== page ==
Has advice on saving the critically endangered Māui dolphin been ignored by both the Conservation and Oceans and Fisheries Ministers?

The New Zealand Conservation Authority (NZCA) is a national statutory body that exists to offer strategic and policy advice to the Department of Conservation and its Minister.

Last November it urgently advised both David Parker, Minister of Oceans and Fisheries and Kiri Allan, Minister of Conservation that toxoplasmosis, not fishing, will likely cause the extinction of the Māui dolphin.

Toxoplasmosis is a parasite spread in the faeces of cats, which washes into coastal waters and can be fatal to warm-blooded animals.

The correspondence to the Ministers, dated 12 November 2021, says: The New Zealand Conservation Authority (Authority) has recently received a report on the Hector and Maui Dolphin Threat Management Plan. We wish to express our concerns with the threat of toxoplasmosis to both Hector and Māui dolphins, particularly the latter. The failure to address the threat of toxoplasmosis is very likely to lead to the extinction of Hector and Māui dolphins, hence we bring this matter to the urgent attention of you both.

Seafood New Zealand chief executive, Jeremy Helson, says the apparent lack of action in response to the correspondence is concerning.

“After closing further areas to fishing in 2020, the Minister of Oceans and Fisheries has continued to consult on shutting down valuable fishing grounds on the premise that this will save the dolphins, when they are well aware banning fishing is not the solution.”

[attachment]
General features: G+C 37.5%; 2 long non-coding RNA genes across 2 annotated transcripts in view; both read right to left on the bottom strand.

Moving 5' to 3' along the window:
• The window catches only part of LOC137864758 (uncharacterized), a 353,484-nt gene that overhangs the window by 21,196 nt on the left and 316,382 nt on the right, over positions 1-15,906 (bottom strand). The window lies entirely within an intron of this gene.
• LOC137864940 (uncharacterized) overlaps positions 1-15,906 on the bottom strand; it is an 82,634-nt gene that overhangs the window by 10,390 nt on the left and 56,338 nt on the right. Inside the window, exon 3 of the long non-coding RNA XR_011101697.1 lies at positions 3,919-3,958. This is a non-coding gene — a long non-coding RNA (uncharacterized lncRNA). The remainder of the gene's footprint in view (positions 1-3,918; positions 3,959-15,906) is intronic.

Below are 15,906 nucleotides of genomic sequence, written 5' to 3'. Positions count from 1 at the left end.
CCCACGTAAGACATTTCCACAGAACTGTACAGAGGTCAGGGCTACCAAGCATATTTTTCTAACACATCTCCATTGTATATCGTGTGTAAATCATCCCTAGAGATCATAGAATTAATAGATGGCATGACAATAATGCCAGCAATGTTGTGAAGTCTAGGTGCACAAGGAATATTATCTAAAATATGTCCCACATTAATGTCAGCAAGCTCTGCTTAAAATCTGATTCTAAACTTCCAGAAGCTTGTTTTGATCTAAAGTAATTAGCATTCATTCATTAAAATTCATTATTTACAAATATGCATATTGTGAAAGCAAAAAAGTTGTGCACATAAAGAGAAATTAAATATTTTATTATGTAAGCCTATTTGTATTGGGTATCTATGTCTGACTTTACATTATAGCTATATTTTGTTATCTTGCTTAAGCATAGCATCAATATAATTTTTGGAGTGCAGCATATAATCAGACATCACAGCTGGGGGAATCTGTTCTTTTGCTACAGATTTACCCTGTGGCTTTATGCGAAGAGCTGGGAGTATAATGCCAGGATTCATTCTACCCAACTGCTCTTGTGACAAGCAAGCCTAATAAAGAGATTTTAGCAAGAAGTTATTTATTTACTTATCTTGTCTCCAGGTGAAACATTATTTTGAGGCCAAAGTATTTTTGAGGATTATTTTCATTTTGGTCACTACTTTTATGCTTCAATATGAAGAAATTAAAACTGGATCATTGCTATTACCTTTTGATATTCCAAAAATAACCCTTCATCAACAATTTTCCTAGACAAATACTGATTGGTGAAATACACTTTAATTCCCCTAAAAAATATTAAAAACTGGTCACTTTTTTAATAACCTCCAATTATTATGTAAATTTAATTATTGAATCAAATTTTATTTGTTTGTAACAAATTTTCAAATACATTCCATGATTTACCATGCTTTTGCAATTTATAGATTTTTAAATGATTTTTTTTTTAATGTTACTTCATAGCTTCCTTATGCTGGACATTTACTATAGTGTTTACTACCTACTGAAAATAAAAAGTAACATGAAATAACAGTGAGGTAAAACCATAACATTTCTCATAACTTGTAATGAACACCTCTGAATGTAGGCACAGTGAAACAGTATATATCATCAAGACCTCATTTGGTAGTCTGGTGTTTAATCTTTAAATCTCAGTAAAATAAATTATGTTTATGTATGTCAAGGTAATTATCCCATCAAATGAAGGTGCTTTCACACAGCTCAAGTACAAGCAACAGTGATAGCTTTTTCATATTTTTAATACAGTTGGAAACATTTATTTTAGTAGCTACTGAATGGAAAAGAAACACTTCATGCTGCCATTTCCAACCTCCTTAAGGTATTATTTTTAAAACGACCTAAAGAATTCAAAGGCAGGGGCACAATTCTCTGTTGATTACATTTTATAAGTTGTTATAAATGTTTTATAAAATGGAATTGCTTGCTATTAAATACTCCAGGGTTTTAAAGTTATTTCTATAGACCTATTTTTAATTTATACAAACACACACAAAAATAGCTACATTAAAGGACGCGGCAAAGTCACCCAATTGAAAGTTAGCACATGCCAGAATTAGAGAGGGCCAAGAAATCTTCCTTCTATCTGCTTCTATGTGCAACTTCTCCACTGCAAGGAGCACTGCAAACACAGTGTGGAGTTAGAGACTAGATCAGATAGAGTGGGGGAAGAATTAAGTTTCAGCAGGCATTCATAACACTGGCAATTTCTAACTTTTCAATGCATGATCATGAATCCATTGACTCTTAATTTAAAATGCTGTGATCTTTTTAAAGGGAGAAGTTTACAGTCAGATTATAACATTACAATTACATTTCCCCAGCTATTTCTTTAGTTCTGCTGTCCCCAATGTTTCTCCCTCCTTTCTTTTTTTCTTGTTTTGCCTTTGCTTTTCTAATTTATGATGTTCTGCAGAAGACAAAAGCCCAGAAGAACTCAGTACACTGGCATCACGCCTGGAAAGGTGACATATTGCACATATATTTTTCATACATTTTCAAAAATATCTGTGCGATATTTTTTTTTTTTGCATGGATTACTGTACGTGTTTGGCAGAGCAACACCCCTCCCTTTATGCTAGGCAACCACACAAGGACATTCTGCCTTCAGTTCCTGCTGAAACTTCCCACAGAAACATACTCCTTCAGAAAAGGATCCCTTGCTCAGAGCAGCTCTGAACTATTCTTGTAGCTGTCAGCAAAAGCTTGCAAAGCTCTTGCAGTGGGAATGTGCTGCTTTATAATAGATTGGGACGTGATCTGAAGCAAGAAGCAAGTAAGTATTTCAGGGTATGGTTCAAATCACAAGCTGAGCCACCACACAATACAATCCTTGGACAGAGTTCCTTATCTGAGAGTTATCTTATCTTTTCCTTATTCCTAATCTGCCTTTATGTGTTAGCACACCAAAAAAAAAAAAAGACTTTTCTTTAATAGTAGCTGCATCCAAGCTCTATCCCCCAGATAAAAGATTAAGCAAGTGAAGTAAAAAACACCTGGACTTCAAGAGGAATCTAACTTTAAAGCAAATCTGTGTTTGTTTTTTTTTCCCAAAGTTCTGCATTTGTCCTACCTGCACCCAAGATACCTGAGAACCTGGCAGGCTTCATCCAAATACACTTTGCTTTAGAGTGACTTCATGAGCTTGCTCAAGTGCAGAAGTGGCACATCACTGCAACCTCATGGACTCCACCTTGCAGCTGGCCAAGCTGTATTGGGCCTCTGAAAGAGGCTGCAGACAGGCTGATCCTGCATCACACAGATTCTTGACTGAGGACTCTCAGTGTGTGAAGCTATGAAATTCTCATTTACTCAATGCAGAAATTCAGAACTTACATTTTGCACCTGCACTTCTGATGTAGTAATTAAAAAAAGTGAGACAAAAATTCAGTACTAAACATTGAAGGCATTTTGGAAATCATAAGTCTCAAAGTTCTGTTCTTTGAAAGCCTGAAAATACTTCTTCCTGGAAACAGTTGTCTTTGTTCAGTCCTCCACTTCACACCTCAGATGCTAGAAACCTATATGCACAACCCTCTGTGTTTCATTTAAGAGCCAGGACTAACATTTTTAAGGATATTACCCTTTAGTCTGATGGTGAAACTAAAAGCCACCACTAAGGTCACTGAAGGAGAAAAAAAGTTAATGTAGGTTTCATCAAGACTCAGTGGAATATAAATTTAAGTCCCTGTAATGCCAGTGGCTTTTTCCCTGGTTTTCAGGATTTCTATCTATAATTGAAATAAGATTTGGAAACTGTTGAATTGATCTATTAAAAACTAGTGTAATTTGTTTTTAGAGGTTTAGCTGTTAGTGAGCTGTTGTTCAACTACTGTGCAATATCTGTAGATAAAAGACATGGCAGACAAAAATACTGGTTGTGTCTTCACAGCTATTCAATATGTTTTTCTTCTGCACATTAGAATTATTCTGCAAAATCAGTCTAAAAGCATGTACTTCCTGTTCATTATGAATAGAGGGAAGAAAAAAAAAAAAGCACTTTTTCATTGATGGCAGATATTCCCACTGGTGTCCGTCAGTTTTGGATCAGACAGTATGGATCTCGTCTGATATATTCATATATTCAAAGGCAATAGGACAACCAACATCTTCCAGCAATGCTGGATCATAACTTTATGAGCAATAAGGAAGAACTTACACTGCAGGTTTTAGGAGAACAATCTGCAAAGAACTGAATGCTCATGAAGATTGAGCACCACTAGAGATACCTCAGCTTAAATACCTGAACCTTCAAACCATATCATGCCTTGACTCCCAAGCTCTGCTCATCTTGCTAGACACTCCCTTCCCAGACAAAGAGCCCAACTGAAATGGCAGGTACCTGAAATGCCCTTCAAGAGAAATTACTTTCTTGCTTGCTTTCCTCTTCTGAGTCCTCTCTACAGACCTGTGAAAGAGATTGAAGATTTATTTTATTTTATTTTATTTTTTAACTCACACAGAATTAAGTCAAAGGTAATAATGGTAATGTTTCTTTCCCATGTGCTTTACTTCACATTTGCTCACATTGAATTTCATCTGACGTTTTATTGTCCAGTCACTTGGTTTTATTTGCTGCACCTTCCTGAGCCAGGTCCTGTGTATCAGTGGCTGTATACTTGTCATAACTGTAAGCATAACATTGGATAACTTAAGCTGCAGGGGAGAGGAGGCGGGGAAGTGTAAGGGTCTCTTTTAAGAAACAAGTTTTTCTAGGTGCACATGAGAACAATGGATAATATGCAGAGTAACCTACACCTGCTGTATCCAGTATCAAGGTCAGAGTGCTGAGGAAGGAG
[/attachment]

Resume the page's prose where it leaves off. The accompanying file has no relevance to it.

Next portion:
The NZCA says: The Authority was presented with a report on toxoplasmosis at their October 2021 meeting and was surprised by the statistics provided in the report. In a comparison between the mean annual deaths of Hector and Māui dolphins, the combined deaths by commercial set nets and inshore trawls for Māui dolphins is 0.12 per year and Hector’s dolphins is 58 per year. These numbers are well exceeded by toxoplasmosis related deaths, with Māui being 1.9 deaths per year and Hector’s being 334 deaths per year. These numbers alone illustrate the seriousness of the matter and justifies the Authority’s stance in addressing the topic.

Helson says the Authority warned the government that it must urgently revise the current advice and fund solutions to toxoplasmosis, but this appears to have been ignored.

“Already, thousands of hectares of ocean have been closed to fishing and more closures are being considered.

“These closures have had a devastating effect on fishers, many of whom have lost livelihoods. It is unacceptable that the Ministers continue to treat fishing as the primary risk to dolphins when their own advice is that toxoplasmosis is the leading cause of death for both Māui and Hector dolphins.”

The NZCA correspondence is here: https://www.doc.govt.nz/about-us/statutory-and-advisory-bodies/nz-conservation-authority/advice-to-the-minister-and-or-director-general/advice-on-toxoplasmosis-hector-and-maui-dolphins/